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Rescued California condor suffering from lead poisoning

The bird captured last week on the Central Coast also had been shot. It is recovering at the L.A. Zoo, where it will stay for several weeks if it survives.

March 14, 2009|Associated Press

A California condor captured on the Central Coast because it appeared to be sick was not only suffering from lead poisoning but also had been shot, animal experts said Friday.

Unable to eat on its own, the condor was under intensive care at the L.A. Zoo, and its prognosis was guarded, birds curator Susie Kasielke said.

X-rays taken at the zoo showed shotgun pellets embedded in its flesh, Kasielke said. Those wounds had healed over, and it could not be determined when they occurred.

It could also not be determined if the pellets were lead or steel, but the poisoning was probably caused by the bird ingesting spent lead ammunition in carcasses of animals that had been shot, Kasielke said.

Condors are carrion-eaters and such poisoning by lead ammunition has long been recognized as a problem. California requires hunters to use only non-lead ammunition in the condors' range. It is also illegal to shoot a condor.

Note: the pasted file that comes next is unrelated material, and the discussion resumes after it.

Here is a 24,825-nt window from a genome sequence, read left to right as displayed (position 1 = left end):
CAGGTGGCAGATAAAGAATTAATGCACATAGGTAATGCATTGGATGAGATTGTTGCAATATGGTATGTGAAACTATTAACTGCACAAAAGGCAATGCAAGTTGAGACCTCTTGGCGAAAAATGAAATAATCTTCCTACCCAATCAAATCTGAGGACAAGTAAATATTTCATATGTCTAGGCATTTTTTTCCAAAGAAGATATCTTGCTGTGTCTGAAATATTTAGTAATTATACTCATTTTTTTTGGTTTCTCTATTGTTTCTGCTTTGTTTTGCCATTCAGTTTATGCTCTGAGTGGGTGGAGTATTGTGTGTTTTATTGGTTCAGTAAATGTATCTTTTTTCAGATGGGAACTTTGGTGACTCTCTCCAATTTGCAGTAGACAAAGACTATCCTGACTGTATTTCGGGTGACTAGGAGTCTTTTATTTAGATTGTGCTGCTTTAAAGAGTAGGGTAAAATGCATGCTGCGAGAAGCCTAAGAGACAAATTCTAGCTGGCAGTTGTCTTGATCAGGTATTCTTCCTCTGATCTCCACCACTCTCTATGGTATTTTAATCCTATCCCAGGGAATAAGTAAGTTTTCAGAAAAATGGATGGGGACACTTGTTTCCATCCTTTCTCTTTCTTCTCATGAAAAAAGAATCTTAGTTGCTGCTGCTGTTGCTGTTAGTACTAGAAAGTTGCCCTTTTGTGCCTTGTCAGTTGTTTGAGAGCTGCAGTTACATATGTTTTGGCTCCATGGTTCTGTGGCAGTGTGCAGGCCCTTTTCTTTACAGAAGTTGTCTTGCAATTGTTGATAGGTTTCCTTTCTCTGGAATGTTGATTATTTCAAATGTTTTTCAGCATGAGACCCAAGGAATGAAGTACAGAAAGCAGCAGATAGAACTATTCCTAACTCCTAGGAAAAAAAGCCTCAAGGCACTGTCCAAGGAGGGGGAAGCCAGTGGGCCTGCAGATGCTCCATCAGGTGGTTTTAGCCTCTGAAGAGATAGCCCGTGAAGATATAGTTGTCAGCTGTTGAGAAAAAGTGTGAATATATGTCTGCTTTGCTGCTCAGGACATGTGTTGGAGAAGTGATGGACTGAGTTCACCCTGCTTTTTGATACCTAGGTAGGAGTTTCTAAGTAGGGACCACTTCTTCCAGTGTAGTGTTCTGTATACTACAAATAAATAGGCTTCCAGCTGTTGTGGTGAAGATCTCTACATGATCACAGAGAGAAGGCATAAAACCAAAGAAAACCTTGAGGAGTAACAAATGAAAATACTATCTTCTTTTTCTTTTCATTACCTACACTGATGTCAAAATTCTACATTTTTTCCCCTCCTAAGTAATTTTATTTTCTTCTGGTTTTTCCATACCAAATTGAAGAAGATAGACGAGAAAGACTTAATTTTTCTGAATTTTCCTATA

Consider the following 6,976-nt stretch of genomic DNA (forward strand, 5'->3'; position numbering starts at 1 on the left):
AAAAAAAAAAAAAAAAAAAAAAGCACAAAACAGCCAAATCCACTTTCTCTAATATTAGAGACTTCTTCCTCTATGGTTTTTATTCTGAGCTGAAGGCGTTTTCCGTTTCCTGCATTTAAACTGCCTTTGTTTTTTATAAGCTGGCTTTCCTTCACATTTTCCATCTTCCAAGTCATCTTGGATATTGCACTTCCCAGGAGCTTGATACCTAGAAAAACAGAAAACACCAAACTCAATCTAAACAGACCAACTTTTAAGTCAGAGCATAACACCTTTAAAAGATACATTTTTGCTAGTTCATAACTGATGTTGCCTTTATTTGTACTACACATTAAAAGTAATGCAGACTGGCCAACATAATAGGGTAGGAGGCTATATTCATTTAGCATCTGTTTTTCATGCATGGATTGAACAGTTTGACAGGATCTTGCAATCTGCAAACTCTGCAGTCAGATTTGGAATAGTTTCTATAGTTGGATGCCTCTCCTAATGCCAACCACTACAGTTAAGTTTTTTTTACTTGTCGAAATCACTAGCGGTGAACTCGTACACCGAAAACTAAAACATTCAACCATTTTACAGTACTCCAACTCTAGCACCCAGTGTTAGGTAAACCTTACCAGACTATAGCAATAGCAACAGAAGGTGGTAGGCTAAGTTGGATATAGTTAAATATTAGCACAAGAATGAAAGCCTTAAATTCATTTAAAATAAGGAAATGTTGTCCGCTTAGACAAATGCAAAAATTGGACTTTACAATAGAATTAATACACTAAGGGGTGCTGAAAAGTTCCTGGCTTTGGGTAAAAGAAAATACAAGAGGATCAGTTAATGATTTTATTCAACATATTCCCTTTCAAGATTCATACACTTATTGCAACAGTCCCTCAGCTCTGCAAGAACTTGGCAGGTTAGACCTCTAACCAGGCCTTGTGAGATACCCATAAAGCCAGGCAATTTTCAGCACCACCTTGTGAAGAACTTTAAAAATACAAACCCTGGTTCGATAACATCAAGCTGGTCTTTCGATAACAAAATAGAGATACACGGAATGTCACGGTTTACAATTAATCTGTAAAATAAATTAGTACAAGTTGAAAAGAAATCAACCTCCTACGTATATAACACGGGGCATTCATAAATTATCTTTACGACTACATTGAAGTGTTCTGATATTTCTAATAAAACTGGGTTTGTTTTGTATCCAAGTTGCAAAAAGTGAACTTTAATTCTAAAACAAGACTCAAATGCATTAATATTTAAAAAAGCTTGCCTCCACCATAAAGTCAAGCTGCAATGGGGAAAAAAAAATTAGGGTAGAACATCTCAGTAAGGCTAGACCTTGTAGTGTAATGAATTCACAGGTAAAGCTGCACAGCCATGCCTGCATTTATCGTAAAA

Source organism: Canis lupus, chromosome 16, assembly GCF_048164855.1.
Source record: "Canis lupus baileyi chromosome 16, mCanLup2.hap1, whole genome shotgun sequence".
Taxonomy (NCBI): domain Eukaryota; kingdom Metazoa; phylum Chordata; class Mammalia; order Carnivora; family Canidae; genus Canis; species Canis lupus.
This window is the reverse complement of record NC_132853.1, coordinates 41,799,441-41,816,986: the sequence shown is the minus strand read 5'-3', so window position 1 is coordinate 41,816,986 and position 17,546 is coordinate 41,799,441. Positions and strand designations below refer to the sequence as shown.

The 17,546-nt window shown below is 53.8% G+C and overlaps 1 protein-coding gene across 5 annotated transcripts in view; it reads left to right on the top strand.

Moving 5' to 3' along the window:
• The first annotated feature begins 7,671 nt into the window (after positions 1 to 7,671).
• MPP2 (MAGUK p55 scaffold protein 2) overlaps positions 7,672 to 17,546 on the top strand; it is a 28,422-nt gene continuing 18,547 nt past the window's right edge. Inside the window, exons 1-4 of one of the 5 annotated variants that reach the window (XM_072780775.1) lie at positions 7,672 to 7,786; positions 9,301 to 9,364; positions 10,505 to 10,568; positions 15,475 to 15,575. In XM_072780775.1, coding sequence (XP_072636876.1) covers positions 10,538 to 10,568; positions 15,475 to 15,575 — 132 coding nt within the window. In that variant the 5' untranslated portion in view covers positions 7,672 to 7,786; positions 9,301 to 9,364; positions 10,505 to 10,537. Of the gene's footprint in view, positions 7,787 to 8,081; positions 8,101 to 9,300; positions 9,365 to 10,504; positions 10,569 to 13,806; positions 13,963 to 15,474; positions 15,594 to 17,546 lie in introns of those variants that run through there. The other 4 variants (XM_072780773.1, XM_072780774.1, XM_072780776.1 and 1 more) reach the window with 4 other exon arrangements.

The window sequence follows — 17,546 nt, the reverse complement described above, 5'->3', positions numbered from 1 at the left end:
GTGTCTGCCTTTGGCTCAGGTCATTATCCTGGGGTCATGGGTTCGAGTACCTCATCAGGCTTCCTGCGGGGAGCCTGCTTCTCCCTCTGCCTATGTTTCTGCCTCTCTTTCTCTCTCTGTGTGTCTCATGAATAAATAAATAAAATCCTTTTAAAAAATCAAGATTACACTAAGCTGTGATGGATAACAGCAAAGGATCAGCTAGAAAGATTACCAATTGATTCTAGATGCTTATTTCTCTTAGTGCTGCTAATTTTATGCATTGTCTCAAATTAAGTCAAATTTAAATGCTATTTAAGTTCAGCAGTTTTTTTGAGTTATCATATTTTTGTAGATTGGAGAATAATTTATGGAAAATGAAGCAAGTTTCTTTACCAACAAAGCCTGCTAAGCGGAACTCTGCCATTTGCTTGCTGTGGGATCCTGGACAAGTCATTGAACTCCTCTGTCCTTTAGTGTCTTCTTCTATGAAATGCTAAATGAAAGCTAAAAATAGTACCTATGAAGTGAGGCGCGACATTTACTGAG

California condors are an endangered species, and the federal government has been working for years to establish breeding populations in the wild after initially capturing the few remaining birds and increasing their numbers through breeding programs.

The ailing condor, a nearly 7-year-old dubbed No. 286, was a dominant member of a flock on the Central Coast until late January, when biologists from Pinnacles National Monument and the Ventana Wildlife Society noticed it was being pushed around by younger birds, the conservation society said.

Biologists began trying to capture the bird because the behavior indicated health problems, but were unable to do so until March 4.

Kasielke said that if the condor survives it would stay at the zoo for several weeks, but could be returned to the wild.

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